The fact that wrestling traced its history to the ancient Olympic Games as was in the original program for the modern Games was critical in swaying the voters.
Two previous attempts by squash to get considered had also met a similar fate. The unsuccessful bid for London 2012 came as a huge setback considering that squash is primarily considered as a British sport.
Back then, it was unable to gain the two-third majority required to qualify. As a part of it’s Rio Olympic bid, World Squash Federation (WSF) had come out with this beautiful video as well.
The WSF made a deliberate effort to emphasize of the world wide appeal of the sport, the fact that it was not an elite sport anymore, that unlike it is for other sports like tennis and football, the Olympics will be the pinnacle event for squash.
However, the very limited presence of the sport in South America was one of the primary reasons for not getting considered for Rio 2016.
Squash’s Inclusion Attempt for Paris 2024
Banking on the presence of two champion squash players of French origin – Camille Serme and Gregory Gaultier, the WSF expected to find some takers for its inclusion in Paris 2024.
The presentation highlighted on how the glass courts could be placed at iconic locations to make an immersive viewing experience as well as showcase the host city.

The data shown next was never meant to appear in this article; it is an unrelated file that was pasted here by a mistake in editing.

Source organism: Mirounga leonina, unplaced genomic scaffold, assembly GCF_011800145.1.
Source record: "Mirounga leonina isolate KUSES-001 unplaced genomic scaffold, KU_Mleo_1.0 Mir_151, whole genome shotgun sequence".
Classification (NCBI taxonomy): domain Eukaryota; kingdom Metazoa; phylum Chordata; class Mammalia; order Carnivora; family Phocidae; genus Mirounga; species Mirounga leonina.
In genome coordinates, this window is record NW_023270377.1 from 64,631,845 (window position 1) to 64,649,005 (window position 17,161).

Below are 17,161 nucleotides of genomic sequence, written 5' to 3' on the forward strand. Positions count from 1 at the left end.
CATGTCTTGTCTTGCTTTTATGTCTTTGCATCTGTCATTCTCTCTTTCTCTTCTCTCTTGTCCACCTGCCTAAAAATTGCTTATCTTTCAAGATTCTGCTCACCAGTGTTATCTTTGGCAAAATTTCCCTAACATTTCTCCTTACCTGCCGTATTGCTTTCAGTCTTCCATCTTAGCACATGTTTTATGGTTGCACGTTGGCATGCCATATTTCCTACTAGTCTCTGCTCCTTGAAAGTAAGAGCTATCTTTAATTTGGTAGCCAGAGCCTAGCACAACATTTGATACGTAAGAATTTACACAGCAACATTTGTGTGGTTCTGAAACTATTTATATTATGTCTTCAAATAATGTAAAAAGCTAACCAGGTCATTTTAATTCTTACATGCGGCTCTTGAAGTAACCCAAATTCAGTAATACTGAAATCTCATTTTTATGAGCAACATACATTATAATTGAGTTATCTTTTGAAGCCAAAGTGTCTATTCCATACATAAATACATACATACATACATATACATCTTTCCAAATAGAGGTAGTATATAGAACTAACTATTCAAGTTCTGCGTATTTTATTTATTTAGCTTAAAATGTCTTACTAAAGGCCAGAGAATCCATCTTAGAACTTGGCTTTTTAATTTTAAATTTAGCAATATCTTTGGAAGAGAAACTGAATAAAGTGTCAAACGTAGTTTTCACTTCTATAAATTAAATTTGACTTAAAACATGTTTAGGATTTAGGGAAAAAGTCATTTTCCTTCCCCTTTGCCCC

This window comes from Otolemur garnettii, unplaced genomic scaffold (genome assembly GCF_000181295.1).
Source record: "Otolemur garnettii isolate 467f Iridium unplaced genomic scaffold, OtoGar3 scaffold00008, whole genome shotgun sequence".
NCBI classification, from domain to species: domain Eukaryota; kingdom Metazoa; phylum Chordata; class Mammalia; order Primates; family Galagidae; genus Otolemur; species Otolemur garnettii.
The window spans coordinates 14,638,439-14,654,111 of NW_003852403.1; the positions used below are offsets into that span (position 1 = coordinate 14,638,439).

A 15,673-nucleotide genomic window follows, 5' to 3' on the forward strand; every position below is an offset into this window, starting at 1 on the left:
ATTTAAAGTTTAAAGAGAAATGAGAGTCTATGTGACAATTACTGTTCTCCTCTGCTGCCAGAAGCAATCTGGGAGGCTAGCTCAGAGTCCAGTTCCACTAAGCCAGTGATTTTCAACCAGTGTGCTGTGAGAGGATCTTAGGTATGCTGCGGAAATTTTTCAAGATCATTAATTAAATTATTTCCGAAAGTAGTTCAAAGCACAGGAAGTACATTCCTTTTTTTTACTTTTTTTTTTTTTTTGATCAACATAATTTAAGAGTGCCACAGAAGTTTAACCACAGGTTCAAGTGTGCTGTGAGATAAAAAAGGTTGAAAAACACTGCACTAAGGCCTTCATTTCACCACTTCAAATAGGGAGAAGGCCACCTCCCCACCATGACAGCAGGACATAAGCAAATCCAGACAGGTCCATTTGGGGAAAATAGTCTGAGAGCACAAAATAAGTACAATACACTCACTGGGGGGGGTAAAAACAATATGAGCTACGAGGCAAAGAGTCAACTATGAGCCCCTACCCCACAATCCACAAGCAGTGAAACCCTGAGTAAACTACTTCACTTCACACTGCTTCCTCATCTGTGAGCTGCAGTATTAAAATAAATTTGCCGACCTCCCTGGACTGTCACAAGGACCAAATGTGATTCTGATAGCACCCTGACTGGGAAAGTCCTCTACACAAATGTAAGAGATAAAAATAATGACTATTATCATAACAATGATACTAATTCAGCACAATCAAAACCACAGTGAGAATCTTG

The fact that the courts could be built within 25 hours and dismantled in even lesser time and the venue could host 5,000 spectators in an area of less than 6,000 square meters were added advantages. The sport is gender neutral, has a much improved media and TV coverage were further aspects that were stressed upon.
However, the disappointing saga of squash’s rejections continued with its failed attempt for inclusion in Paris 2024.
Apparently squash did not meet the bill to “make the Olympics more urban” and thus the sports of break dancing, sport climbing, skateboarding and surfing were proposed as additional sports for the event.
The incredulity and disappointment around this news has even led to legendary players like Nick Matthews to suggest that squash should consider taking legal actions against the IOC.
The multiple British open winner is quoted to have said:
“We should have been part of the Olympic movement years ago, certainly from London 2012. It’s very frustrating and I don’t see anything that will change if we carry on doing the same things. Sports are being pulled from left field now.”
He further stated the sports like skateboarding which were included in the Olympics were without a national governing body at the time of their selection. Matthews exhorted the IOC to be made accountable.
Way Ahead for Squash
Having being repeatedly rejected as an Olympic sport, securing adequate funds from national sporting bodies remains a big challenge for squash federations worldwide (incidentally this is where the world pickleball organizations could take cue too if they want pickleball to soon be included in the Olympics).